WYSIWYG editor, but with HTML coding?

Discussion in 'Web Design and Development' started by raymondu999, May 10, 2011.

  1. raymondu999 macrumors 65816

    Joined:
    Feb 11, 2008
    #1
    Hey guys; I'd like to know an app that is able to handle just coding right at the code; and also be able to handle things WYSIWYG style. Kind of like Dreamweaver, but for some reason Dreamweaver CS5 is VERY slow in Design view on my computer; Right now I'm using Espresso for now; but I'd like to be able to do WYSIWYG as well. Thanks!
     
  2. jrfive0 macrumors member

    Joined:
    Mar 22, 2011
  3. newagemac macrumors 68020

    Joined:
    Mar 31, 2010
    #3
    Flux 3 is on the Mac App Store. It looks pretty nice for what you're looking for. I think the Rapidweaver team should be worried. I prefer Dreamweaver CS5.5 myself.
     
  4. AFPoster macrumors 65816

    Joined:
    Jul 14, 2008
    Location:
    Charlotte, NC
    #4
    check out CMSMadeSimple.org it's a client management system, but it has a great WSIWYG module called TinyMCE.
     
  5. tmagman macrumors 6502

    Joined:
    Nov 7, 2010
    Location:
    Calgary AB
    #5
    Mozilla's old 'NVU' editor is pretty good. They've stopped developing it but its still out there. I even ran it off a USB drive and was great for coding and a little WYSIWYG editing.
     
  6. angelwatt Moderator emeritus

    angelwatt

    Joined:
    Aug 16, 2005
    Location:
    USA
    #6
    The latest incarnation of Nvu is Blue Griffin (formerly Kompozer). It's free and does pretty good for the price. I don't use it for my main HTML, but it's nice for documentation that I write in HTML.
     
  7. raymondu999 thread starter macrumors 65816

    Joined:
    Feb 11, 2008
    #7
    Rapidweaver seem a bit... casual? For me... I need something more "industrial" like DreamWeaver, Coda or Espresso - something that isn't about using templates, but allows me to hardcode. Help (in the form of code completion/suggestions will be welcome, but not necessary). WYSIWYG editing (rather than just a "web preview" mode) is also necessary. Preferrably it also has a Coda/Espresso-style way of grouping files together into "sites" - so it's like a mini web IDE.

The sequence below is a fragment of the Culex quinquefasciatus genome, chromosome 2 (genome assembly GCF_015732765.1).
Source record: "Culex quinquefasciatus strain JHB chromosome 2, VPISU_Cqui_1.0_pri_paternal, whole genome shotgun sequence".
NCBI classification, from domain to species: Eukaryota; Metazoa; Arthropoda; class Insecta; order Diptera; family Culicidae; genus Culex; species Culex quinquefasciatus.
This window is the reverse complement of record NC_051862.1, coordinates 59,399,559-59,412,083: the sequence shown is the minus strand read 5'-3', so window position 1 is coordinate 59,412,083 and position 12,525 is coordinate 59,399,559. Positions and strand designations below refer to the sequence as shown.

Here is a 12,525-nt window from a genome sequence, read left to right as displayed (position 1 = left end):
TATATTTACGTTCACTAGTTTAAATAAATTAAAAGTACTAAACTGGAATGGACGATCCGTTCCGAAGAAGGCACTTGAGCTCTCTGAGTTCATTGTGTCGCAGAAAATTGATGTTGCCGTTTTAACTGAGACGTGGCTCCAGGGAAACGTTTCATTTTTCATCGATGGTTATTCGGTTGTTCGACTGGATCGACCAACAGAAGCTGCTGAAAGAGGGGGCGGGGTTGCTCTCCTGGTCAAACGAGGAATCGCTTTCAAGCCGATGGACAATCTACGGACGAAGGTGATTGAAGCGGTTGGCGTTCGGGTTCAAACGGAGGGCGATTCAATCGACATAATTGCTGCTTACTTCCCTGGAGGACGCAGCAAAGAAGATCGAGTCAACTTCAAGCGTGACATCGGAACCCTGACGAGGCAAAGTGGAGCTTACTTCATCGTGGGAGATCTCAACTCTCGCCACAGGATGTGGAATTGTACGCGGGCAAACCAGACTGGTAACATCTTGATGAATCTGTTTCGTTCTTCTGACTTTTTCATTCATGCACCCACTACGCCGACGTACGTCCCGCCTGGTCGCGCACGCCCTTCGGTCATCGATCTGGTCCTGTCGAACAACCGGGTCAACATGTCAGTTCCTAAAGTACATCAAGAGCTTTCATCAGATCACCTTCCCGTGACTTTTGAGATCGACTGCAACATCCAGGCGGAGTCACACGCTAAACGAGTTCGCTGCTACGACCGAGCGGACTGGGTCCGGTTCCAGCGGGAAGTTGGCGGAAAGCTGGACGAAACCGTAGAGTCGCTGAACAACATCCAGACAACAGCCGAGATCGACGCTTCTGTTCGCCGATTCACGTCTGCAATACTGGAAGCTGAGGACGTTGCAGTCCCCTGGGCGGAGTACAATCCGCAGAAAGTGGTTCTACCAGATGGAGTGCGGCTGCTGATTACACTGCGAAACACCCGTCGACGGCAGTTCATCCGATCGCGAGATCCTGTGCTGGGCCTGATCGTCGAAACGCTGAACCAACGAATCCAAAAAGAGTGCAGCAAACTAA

8. macola2 macrumors newbie

    Joined:
    May 30, 2012
    #8
    Flux 4 may suit your needs, it's WYSIWYG and code friendly. Flux 3 wasn't so good at the code, but V4 is pretty decent.

    Randall
     
  9. NathanCH macrumors 65816

    NathanCH

    Joined:
    Oct 5, 2007
    Location:
    Stockholm, Sweden
    #9
    Hey,

    I think this is the right path, and you should continue doing this. If you want to see what you're doing, open up the live preview in another window and lay them side-by-side so you can see it as you code. This is teach you to code not only the right way, but the fastest way.

    Harder at first, better in the long run.
     
  10. jablko macrumors member

    Joined:
    Nov 12, 2007
    Location:
    Lincoln, Nebraska
    #10
    I've never found any WYSIWYG editor that was easier to use than just learning to code. With that in mind, I highly recommend TacoHTML. It's a text editor that generates a live preview as you code. It used to be free, but now it costs. I found the fee to upgrade worth it.
     
  11. codycartoon macrumors regular

    Joined:
    Sep 13, 2002
    #11
    I created a site called http://scrollkit.com that might work for you here. You can create a site from scratch in the browser and it creates very vanilla HTML/CSS/.
     
  12. raymondu999 thread starter macrumors 65816

    Joined:
    Feb 11, 2008
    #12
    You do have a point. If I do choose this path - can Coda do it too? I'm itching to try out Coda 2 :D
     
  13. NathanCH macrumors 65816

    NathanCH

    Joined:
    Oct 5, 2007
    Location:
    Stockholm, Sweden
    #13
    Yeah Coda 2 has this as well. Glad you're considering this option! :)
     
  14. TonyK macrumors 6502a

    TonyK

    Joined:
    May 24, 2009
    #14
    Yes RapidWeaver is template driven. It is also possible to code in it though not always recommended.

    RapidWeaver's primary use would be to get a user to a look and feel, then export that and then use some other tools to flesh out the code.

    Put the code of course in separate files, use a CMS and it should give one a great flexibility and productivity.

    There are tools for modifying RapidWeaver themes so it should not be an issue for rapid prototyping.
     

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